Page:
Use Winget Windows Package Manager Tool to Install Published Apps using Intune

Now that the Microsoft Store for Business has been retired and the new integration between Intune and the Microsoft Store, we have seen that the specific application you are looking for might not yet be available, but is available on the winget repository. In this blog I will show you how to create such applications and deploy them via Intune as a Win32 App.

What is Winget?

The winget command line tool enables users to discover, install, upgrade, remove and configure applications on Windows 10 and Windows 11 computers. This tool is the client interface to the Windows Package Manager service.

What do I need to start using Winget?

Windows Package Manager winget command-line tool is available on Windows 11 and modern versions of Windows 10 as a part of the App Installer.
You can get App Installer from the Microsoft Store. If it’s already installed, make sure it is updated with the latest version.

Confirm if the App is available

  • Log into the Intune admin center.
  • Navigate to Apps – Windows.
  • Click +Add and select Microsoft Store app (new)
  • Click Search the Microsoft Store app (new).
  • Search for the app that you would like to add.

The below example shows that Adobe Acrobat Reader DC is available and it a Win32 application type.

In this blog I will use Notepad++ as an example application that is NOT available in the new store. Searching for Notepad you will find that it is not available in the new store and therefore we will use winget to deploy Notepad++.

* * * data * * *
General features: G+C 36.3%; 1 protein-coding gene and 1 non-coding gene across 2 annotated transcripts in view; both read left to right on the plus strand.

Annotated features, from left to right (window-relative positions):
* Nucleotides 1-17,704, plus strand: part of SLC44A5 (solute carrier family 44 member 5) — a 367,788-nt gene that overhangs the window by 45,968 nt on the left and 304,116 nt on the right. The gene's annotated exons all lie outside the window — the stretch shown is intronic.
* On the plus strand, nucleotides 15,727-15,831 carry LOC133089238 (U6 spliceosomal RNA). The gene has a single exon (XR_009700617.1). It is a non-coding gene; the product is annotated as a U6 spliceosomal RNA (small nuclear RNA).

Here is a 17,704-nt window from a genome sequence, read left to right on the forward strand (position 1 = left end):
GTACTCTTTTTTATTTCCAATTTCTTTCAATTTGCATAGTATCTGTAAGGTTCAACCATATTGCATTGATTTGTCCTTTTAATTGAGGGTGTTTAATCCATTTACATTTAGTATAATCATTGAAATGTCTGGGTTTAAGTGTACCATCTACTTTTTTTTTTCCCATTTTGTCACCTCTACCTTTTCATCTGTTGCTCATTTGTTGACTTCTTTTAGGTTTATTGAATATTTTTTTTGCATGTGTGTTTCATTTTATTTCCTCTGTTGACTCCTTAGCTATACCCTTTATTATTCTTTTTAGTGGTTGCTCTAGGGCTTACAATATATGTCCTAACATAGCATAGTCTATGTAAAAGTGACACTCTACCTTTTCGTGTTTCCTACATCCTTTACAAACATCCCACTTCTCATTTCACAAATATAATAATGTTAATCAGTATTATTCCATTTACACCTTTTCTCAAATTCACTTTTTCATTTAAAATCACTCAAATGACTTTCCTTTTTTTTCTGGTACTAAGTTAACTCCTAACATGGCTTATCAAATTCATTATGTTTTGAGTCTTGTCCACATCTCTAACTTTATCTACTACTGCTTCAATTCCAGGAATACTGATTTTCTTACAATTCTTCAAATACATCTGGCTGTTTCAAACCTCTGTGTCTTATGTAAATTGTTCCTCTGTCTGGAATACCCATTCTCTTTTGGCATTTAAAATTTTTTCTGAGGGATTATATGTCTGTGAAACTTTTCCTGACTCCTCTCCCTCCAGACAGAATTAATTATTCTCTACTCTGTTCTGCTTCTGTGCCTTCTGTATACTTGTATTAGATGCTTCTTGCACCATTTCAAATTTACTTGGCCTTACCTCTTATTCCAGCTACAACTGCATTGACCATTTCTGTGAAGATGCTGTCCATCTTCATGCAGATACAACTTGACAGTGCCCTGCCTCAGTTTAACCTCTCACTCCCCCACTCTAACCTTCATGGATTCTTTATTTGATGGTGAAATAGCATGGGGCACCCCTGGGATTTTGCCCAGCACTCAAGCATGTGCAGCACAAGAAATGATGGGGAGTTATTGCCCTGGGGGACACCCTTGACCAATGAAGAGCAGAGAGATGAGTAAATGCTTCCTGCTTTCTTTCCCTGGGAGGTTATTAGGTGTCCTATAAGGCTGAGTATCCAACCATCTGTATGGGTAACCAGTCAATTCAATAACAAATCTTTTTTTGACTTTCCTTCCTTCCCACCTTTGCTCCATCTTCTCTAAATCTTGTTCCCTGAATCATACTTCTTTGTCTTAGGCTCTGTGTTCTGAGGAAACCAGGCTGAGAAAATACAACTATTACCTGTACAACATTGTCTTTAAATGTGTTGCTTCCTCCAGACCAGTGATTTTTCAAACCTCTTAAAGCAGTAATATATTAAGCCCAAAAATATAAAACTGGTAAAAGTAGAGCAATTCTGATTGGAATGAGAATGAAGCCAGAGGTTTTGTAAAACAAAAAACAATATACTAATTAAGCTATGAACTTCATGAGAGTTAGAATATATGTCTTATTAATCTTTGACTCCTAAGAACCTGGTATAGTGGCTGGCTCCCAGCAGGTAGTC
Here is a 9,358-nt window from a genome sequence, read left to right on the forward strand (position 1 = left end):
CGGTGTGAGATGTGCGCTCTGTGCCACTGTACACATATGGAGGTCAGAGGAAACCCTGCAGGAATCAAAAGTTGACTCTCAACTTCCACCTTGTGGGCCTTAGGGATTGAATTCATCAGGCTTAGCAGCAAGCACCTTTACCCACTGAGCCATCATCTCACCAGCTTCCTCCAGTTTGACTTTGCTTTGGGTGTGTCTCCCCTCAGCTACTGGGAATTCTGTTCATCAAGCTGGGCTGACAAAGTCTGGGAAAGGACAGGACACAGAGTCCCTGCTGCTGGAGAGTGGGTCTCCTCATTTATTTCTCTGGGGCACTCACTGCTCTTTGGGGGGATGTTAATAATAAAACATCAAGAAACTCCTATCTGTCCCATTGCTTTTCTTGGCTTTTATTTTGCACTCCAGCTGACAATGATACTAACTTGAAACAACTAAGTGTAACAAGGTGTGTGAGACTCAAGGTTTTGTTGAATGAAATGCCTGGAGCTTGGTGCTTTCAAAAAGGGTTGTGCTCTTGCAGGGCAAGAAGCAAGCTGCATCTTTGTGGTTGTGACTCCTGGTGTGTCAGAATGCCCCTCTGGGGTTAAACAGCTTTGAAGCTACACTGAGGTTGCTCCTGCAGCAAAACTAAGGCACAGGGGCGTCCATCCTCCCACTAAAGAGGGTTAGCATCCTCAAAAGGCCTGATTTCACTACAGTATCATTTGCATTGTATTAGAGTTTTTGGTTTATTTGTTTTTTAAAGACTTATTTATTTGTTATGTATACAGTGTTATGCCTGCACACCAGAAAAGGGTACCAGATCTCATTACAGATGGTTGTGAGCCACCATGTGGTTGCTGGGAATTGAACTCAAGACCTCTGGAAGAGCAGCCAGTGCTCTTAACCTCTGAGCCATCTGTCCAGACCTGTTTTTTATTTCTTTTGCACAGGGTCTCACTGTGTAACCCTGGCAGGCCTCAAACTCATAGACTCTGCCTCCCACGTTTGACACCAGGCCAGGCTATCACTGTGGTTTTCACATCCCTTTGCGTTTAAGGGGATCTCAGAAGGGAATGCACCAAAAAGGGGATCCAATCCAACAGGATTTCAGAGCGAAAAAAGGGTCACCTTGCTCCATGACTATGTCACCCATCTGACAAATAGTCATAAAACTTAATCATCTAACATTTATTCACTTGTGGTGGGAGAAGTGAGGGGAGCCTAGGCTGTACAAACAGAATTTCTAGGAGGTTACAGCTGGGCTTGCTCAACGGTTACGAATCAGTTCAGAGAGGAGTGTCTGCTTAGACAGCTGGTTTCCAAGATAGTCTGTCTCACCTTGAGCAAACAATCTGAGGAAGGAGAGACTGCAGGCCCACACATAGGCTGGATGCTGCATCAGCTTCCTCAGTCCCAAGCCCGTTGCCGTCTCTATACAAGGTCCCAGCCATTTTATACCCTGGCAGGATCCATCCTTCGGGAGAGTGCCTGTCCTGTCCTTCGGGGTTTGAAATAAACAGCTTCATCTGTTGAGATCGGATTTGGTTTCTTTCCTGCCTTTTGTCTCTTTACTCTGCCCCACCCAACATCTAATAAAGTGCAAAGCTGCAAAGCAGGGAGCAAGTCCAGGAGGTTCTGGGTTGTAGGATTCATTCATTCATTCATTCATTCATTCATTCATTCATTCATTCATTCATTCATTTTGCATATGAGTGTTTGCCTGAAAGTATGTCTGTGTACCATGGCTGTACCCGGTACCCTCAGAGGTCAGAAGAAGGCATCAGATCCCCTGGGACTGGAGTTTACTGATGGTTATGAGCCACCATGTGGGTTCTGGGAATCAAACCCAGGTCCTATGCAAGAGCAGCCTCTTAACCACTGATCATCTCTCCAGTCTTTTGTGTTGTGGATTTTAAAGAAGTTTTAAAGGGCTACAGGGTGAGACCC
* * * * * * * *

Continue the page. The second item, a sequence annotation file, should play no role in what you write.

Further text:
Using Windows Package Manager

First, we will confirm whether Notepad++ is available in the winget repository and test the installation.

  • Open Command Prompt or Windows Terminal.
  • Search for the app and app repositories with winget search notepad++ –accept-source-agreements.
                  We use the –accept-source-agreements to automatically accept the Terms of Transaction.
    We see that Notepad++ is available in the winget repository.
  • We will now test the installation by triggering the installation from the winget repository with “winget install notepad++ –source winget –accept-source-agreements
  • The installer tries to elevate and is showing the User Account Control prompt. Click No to cancel the process.
  • Now we know the installers behaviour and will prepare the package.
  • Using the Microsoft Win32 Content Prep Tool, use an empty txt file to create a .intunewin file.

Now we will Create a new Win32 app with the Microsoft Intune admin center

  • Log into the Intune admin center.
  • Navigate to Apps > Windows > Windows Apps.
  • In the toolbar, select +Add
  • Select Windows app (Win32).
  • Click Select to continue.
  • Click on Select app package file and add the previously created intunewin file and enter the app information and click Next.
  • In the Program tab enter the commands and click Next:
    • Install command: cmd /c winget install notepad++ –source winget –accept-source-agreements
    • Uninstall command: cmd /c winget uninstall notepad++
      NB! Ensure the Install behaviour is set to User.

  • Configure the requirements and click Next.
  • Create a Detection Rule as follow and click Next.
  • Assign the application as required.

User Experience

Now that you have created and deployed Notepad++ the users can go to the Company Portal and install Notepad++.

The user will see the winget command window during installation. We are not currently able to hide this window.


We have seen how we can use the winget command line to install an application on devices via Intune. In the example we created a Win32 app and you might ask “Why can’t I use a Script?” and this is a valid question, and you can most definitely use a script, but then this would be listed under Scripts and not Apps and for reporting purposes I would recommend the use of Win32 apps.